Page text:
R&B Icon Mya on Using Hair as a Form of Creative Expression


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Photography by Getty Images

“The entertainment [industry] often requires you to show up as a character.”

“There’s still a stigma around the topic of AIDS,” says R&B singer Mya over the phone. “It’s best to lead with love but also information, awareness, education and community in order to achieve breakthroughs.” The Grammy Award-winning singer, who has been a long-time advocate for LGBTQ+ rights and the fight against AIDS, will be performing at the Bloor Street Entertains after-party at the Four Seasons Hotel Toronto, in support of the Canadian Foundation for AIDS Research, later this week.

When Mya dials in, she’s one week away from her Toronto show and is calling from Germany, where she’s set to hit the stage before making her way to Canada. This year, the “Case Of The Ex (Whatcha Gonna Do)” singer celebrates 25 years in the music industry, and to commemorate the milestone, she launched deluxe editions of both her Mya and Moodring albums.

When Mya’s eponymous debut album dropped in 1998, the young artist appeared on the album cover sporting a true-to-the-’90s brown lip, with a cascade of curls peaking out beneath a brown bucket hat. When I ask if she’d always embraced her curls, she tells me her hair was once a source of insecurity, as she was often teased about her “different” curly texture.

“I worked so hard to try to figure out what products to use to ‘tame’ my hair because it was considered, at the time, unruly,” she explains. As the budding musician found a home in the arts, she says she felt “uplifted” about who she was and how her hair looked. “I eventually embraced my hair in my later teen years, when I was around healthier environments through the arts. We weren’t focused on vanity and exterior but more so a common goal,” Mya explains. “Being around healthy, positive-minded individuals that aren’t focused on vanity usually comes with less insecurity and ignorance.”

These days, Mya uses her hair as a form of self-expression. “Hair speaks volumes. Literally,” she laughs. “As an entertainer, I’m conveying art, and art is spoken in so many different ways and mediums, from colour palettes to hairstyles.”

“The entertainment [industry] often requires you to show up as a character that you may not always be in your personal life,” says Mya. One of her favourite looks to sport on stage? A classic ponytail that keeps her hair out of her face. From loc and braid ponytails to natural and drawstring ponies in a variety of hues, lengths, and textures, Mya has mastered the art of the performance pony. “It’s my go-to, and I don’t necessarily need a hairstylist for it. It keeps the budget down,” she laughs.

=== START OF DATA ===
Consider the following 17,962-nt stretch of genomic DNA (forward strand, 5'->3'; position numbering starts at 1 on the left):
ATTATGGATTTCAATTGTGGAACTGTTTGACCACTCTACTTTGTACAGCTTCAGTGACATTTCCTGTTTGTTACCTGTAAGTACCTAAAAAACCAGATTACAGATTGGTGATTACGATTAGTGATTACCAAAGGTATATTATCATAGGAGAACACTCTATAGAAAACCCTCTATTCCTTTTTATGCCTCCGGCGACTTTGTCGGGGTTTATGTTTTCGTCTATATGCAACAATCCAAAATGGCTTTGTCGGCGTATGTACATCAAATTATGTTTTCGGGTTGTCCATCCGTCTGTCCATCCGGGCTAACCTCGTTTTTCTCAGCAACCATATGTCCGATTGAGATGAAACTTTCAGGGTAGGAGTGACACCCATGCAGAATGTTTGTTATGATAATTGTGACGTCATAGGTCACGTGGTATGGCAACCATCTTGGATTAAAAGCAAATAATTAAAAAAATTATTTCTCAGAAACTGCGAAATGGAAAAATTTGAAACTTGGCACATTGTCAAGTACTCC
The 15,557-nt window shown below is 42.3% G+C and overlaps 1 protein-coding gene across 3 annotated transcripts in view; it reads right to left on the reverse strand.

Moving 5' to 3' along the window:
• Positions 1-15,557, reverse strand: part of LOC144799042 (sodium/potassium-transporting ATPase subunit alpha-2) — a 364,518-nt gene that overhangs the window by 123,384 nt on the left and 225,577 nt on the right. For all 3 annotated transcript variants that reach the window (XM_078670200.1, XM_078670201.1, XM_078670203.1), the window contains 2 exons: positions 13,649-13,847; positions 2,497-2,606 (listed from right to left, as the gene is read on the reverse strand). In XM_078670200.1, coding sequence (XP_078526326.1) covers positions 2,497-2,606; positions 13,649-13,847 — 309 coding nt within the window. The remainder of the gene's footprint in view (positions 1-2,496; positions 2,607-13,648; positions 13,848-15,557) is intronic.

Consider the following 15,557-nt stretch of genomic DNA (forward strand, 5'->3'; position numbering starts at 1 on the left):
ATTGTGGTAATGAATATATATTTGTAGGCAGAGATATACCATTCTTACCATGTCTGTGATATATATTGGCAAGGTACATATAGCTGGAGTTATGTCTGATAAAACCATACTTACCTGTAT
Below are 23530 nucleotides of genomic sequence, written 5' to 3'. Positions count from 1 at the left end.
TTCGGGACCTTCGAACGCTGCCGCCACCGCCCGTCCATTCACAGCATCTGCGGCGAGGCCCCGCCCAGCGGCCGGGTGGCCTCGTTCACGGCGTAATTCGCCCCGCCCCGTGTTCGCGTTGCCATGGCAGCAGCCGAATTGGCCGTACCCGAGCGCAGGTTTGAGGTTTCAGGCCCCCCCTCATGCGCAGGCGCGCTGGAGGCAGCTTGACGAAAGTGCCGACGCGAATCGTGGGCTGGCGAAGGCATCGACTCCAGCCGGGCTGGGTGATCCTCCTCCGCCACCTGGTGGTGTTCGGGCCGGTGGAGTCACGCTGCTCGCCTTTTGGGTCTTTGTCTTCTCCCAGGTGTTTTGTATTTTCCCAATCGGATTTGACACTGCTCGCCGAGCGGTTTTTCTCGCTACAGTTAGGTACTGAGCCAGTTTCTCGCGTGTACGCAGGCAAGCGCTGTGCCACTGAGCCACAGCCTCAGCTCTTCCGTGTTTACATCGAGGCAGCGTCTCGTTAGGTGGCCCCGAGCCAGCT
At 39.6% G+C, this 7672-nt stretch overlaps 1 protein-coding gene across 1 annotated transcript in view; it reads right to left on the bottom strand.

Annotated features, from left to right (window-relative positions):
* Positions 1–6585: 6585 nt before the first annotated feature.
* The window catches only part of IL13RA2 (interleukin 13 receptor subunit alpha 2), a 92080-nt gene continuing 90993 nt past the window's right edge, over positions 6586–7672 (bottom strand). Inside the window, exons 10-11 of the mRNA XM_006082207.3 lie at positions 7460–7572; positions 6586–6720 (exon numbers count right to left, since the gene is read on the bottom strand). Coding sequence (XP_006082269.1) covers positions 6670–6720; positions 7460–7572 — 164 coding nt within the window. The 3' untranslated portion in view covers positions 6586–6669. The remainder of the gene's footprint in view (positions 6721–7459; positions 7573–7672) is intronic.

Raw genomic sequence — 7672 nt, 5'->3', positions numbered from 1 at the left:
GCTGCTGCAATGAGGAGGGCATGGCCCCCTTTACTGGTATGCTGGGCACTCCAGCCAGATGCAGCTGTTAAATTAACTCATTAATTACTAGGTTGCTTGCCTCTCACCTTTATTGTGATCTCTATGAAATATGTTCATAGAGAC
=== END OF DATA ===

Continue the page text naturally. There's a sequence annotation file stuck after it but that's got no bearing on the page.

Though folks often looks to celebrities for hair inspiration, Mya feels that many trends sparked by stars over the years stem from culture and reference things that have long been documented in history books and art. “Then, we see these looks show up, possibly in a music video, and we take it and make it our own.”

As the natural hair movement has progressed, the singer says social media has sparked healthy hair conversations between women around the world. Mya says with this conversation comes increased self-awareness. “We sometimes try to achieve an unrealistic, ever-changing standard of beauty, when really, the hair that we were born with is ‘good hair’,” says Mya, who performed at Frizz Fest — a natural beauty festival designed to promote self-love through hair — this summer.

Mya’s concerns with hair health and overall wellness are a natural extension of her commitment to the vegan lifestyle. She first went vegan in 2014, and launched her own vegan transition guide for fans in 2018. In 2017, she walked the Grammy Awards red carpet in head-to-toe, cruelty-free attire. In the years since, she has remained vocal about her lifestyle choices via social media.

After 25 years in the spotlight, Mya continues to prove, through a plethora of philanthropic endeavours, that she is much more than just a musician.

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